Enabling Intercultural Dialogue

Blog of Evelyne Para, SI UN Representative at UNESCO, Paris.

“Two major events were organised by the United Nations Educational, Scientific and Cultural Organisation (UNESCO) in September 2022 on the theme of intercultural dialogue, in order to promote and disseminate values, attitudes and behaviours conducive to learning to live together with equal dignity, to non-violence and sustainable peace.

On 20 September 2022 at UNESCO Paris, UNESCO’s Social and Human Sciences Sector launched the Global Framework to Foster Intercultural Dialogue, showcasing concrete implementations and success stories.

From 28 to 30 September 2022 in Mexico City, at the invitation of UNESCO and Mexico, 150 States participated in MONDIACULT 2022, a major world conference dedicated to Culture. They unanimously adopted an ambitious Declaration recognising culture as a “global public good”, and agreeing on a common roadmap to strengthen public policies in this area.

Focus on the first of these meetings which took place in Paris… 

Let’s get talking about intercultural dialogue

Intercultural dialogue, a transformative form of communication between groups and individuals of diverse ‘cultures’ or identities, based on respect, empathy, and openness, can enable us to harness the power of our diversity and address global challenges related to inequality, divisive political speeches, to discrimination, intolerance, migrations, and violent extremism.

Faced with the persistence of these global challenges, and to accelerate progress towards achieving the Sustainable Development Goals by 2030 in line with their promise to “leave no one behind”, UNESCO has highlighted the first conclusions of the new “Global Framework to Foster Intercultural Dialogue”. In doing so, UNESCO wanted to promote a constructive and transformative dialogue, with the aim of rendering intercultural dialogue a tool for conflict prevention, sustainable peace, and respect for human rights.

On this occasion, UNESCO published a report entitled “We need to talk: Measuring intercultural dialogue for peace and inclusion”.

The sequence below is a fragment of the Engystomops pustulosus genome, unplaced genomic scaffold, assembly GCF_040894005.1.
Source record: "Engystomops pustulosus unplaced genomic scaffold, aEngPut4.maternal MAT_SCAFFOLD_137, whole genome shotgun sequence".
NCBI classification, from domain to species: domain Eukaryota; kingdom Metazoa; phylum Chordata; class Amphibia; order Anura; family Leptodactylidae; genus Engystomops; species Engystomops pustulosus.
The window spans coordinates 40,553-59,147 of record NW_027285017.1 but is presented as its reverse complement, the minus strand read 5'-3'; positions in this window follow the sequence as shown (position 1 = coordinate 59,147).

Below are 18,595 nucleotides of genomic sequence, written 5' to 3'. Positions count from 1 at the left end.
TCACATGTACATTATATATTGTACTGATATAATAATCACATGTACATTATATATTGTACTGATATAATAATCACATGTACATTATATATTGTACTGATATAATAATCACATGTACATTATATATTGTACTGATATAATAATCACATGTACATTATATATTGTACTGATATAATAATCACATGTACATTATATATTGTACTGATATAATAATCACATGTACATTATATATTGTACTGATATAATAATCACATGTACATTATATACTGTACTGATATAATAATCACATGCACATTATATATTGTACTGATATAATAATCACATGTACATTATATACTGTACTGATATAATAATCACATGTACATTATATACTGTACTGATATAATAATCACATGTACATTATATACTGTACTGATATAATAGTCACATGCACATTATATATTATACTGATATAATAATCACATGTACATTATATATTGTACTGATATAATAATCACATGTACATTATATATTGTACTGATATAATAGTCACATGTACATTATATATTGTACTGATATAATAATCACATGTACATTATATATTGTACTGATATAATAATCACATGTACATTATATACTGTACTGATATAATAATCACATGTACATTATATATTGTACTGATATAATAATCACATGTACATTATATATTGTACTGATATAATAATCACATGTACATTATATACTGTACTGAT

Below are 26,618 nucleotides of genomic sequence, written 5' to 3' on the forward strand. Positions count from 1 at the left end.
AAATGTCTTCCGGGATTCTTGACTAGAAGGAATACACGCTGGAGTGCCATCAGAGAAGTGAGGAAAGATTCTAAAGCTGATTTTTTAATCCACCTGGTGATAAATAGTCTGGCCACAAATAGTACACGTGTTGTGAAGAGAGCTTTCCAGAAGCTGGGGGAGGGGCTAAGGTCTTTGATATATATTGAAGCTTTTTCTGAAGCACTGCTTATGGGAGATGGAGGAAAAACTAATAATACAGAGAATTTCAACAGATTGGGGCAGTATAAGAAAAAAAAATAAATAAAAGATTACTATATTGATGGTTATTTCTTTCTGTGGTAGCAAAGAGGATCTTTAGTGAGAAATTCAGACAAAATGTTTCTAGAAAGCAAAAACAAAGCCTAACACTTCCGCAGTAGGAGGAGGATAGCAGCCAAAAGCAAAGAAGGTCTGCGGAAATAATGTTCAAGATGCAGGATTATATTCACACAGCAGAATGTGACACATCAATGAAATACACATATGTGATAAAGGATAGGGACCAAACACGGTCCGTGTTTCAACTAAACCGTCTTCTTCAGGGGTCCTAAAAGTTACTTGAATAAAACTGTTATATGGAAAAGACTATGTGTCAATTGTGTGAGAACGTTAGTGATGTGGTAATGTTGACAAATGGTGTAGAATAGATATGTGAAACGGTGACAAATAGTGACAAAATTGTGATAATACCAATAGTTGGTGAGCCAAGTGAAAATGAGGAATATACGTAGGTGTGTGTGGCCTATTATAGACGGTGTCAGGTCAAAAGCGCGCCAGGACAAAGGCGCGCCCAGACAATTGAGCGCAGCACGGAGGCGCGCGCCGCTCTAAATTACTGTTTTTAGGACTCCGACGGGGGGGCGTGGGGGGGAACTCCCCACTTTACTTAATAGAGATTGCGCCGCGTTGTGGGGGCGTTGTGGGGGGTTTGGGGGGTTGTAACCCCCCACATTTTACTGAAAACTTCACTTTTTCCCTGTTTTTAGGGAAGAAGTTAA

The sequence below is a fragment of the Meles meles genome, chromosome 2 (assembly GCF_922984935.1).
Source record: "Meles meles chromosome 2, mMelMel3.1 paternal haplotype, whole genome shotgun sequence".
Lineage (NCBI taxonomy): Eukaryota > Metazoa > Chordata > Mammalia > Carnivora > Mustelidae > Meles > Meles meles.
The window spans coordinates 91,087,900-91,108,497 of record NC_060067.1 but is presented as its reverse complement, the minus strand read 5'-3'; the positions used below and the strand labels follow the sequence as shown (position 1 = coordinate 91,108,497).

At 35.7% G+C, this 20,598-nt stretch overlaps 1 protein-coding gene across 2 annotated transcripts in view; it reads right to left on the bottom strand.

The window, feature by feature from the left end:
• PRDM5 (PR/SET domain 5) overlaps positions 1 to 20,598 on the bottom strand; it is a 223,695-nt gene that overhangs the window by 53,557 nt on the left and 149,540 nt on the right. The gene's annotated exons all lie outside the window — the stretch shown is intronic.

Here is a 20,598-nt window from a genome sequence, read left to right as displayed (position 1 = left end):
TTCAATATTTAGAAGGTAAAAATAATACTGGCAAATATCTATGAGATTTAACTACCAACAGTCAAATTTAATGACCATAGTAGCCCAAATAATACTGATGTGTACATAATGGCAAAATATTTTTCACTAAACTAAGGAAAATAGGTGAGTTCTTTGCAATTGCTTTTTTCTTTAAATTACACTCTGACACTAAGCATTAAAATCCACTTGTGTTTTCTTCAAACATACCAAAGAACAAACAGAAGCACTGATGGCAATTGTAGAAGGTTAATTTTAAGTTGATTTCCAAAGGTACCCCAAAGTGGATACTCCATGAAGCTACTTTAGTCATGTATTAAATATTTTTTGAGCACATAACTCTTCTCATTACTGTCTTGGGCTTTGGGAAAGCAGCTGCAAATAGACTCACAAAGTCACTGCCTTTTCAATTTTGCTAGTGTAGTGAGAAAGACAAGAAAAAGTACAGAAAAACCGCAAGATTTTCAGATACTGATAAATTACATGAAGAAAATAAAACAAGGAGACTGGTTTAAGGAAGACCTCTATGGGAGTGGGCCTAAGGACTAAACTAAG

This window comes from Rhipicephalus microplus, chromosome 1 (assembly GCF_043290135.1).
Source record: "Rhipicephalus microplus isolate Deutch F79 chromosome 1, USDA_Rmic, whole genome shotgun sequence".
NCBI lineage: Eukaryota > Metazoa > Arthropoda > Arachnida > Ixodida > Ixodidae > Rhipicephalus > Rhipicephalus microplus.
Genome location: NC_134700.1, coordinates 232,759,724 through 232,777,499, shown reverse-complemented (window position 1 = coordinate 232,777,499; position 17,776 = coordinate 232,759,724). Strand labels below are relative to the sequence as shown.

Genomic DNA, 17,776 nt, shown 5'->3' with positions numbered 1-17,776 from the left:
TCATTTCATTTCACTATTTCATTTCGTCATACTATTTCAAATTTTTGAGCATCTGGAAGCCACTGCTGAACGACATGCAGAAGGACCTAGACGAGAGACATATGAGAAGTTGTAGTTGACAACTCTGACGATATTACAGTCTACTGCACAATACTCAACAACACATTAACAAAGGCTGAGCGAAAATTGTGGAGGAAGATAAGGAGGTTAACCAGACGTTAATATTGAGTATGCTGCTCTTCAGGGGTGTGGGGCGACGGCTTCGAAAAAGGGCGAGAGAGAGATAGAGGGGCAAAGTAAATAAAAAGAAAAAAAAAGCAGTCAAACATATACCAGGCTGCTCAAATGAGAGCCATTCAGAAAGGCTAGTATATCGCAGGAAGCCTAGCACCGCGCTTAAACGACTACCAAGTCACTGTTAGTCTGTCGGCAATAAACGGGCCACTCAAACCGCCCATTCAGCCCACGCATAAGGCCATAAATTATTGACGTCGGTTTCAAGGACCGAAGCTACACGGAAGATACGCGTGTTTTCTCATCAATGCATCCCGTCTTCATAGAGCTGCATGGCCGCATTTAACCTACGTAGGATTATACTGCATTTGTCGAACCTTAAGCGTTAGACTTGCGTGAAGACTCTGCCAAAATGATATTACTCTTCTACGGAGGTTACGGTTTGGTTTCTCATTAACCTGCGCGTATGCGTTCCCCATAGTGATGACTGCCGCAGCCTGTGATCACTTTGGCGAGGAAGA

Produced in partnership with the Institute for the Economy and Peace, this report is based on concrete data: 89% of all current conflicts is occurring in countries where dialogue is failing, 91% of refugees in 2020 were coming from countries where dialogue is failing, that’s where we also have 77% less gender equality! This report explains why and how intercultural dialogue, conceived as a transformative form of communication, has the capacity to strengthen ties, relationships, and trust between people, groups and public bodies, and, thereby, to contribute to many outcomes that make peaceful and productive societies possible.

But what are the conditions and actions that help defuse tension, educate and inform participants, and, in the final analysis, create true and fair communication across difference?

How to create transformative communication? What to do in practice… 

Intercultural dialogue invites us to question the systems and habits that shape and define our societies: Are we teaching our young people the skills required to meet people of diverse origins and identities in their schools? Do our media platforms offer inclusive and diverse spaces to encourage debate and critical reflection on current issues? Are our cities designed to inspire communities to come together for sharing and supporting each other?

The UNESCO report describes case studies featuring one performing state from each of the global regions. The selected countries are Finland from Europe and North America, Ghana from Africa, Jamaica from Latin America and the Caribbean, New Zealand from Asia and the Pacific and Oman from the Arab States. Each case study provides a detailed analysis of each state’s strengths and weaknesses in the Intercultural Dialogue domains, and outlines examples of successful institutions, policy initiatives and practices which support effective transformative communication in practice.